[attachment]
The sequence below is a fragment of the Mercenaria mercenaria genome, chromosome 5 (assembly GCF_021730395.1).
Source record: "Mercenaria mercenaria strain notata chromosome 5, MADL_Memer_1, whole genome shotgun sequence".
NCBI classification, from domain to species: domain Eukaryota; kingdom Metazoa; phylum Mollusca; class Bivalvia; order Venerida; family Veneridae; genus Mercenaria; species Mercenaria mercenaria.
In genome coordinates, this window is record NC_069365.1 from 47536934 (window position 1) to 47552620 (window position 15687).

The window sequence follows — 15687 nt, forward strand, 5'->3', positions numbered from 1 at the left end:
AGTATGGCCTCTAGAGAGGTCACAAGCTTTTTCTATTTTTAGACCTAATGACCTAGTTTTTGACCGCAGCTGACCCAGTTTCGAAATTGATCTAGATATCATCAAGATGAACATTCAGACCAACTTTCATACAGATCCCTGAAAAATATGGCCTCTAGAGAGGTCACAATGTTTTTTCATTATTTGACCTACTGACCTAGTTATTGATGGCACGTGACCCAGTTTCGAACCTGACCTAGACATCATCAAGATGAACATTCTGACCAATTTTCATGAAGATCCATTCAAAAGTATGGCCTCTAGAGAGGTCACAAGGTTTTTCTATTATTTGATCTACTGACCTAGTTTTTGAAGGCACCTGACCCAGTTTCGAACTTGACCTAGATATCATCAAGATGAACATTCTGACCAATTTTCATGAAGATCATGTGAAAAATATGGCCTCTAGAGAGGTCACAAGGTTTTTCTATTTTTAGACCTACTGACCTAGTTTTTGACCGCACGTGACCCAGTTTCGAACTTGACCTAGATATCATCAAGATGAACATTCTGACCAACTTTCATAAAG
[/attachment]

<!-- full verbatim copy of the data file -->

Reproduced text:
The sequence below is a fragment of the Mercenaria mercenaria genome, chromosome 5 (assembly GCF_021730395.1).
Source record: "Mercenaria mercenaria strain notata chromosome 5, MADL_Memer_1, whole genome shotgun sequence".
NCBI classification, from domain to species: domain Eukaryota; kingdom Metazoa; phylum Mollusca; class Bivalvia; order Venerida; family Veneridae; genus Mercenaria; species Mercenaria mercenaria.
In genome coordinates, this window is record NC_069365.1 from 47536934 (window position 1) to 47552620 (window position 15687).

The window sequence follows — 15687 nt, forward strand, 5'->3', positions numbered from 1 at the left end:
AGTATGGCCTCTAGAGAGGTCACAAGCTTTTTCTATTTTTAGACCTAATGACCTAGTTTTTGACCGCAGCTGACCCAGTTTCGAAATTGATCTAGATATCATCAAGATGAACATTCAGACCAACTTTCATACAGATCCCTGAAAAATATGGCCTCTAGAGAGGTCACAATGTTTTTTCATTATTTGACCTACTGACCTAGTTATTGATGGCACGTGACCCAGTTTCGAACCTGACCTAGACATCATCAAGATGAACATTCTGACCAATTTTCATGAAGATCCATTCAAAAGTATGGCCTCTAGAGAGGTCACAAGGTTTTTCTATTATTTGATCTACTGACCTAGTTTTTGAAGGCACCTGACCCAGTTTCGAACTTGACCTAGATATCATCAAGATGAACATTCTGACCAATTTTCATGAAGATCATGTGAAAAATATGGCCTCTAGAGAGGTCACAAGGTTTTTCTATTTTTAGACCTACTGACCTAGTTTTTGACCGCACGTGACCCAGTTTCGAACTTGACCTAGATATCATCAAGATGAACATTCTGACCAACTTTCATAAAG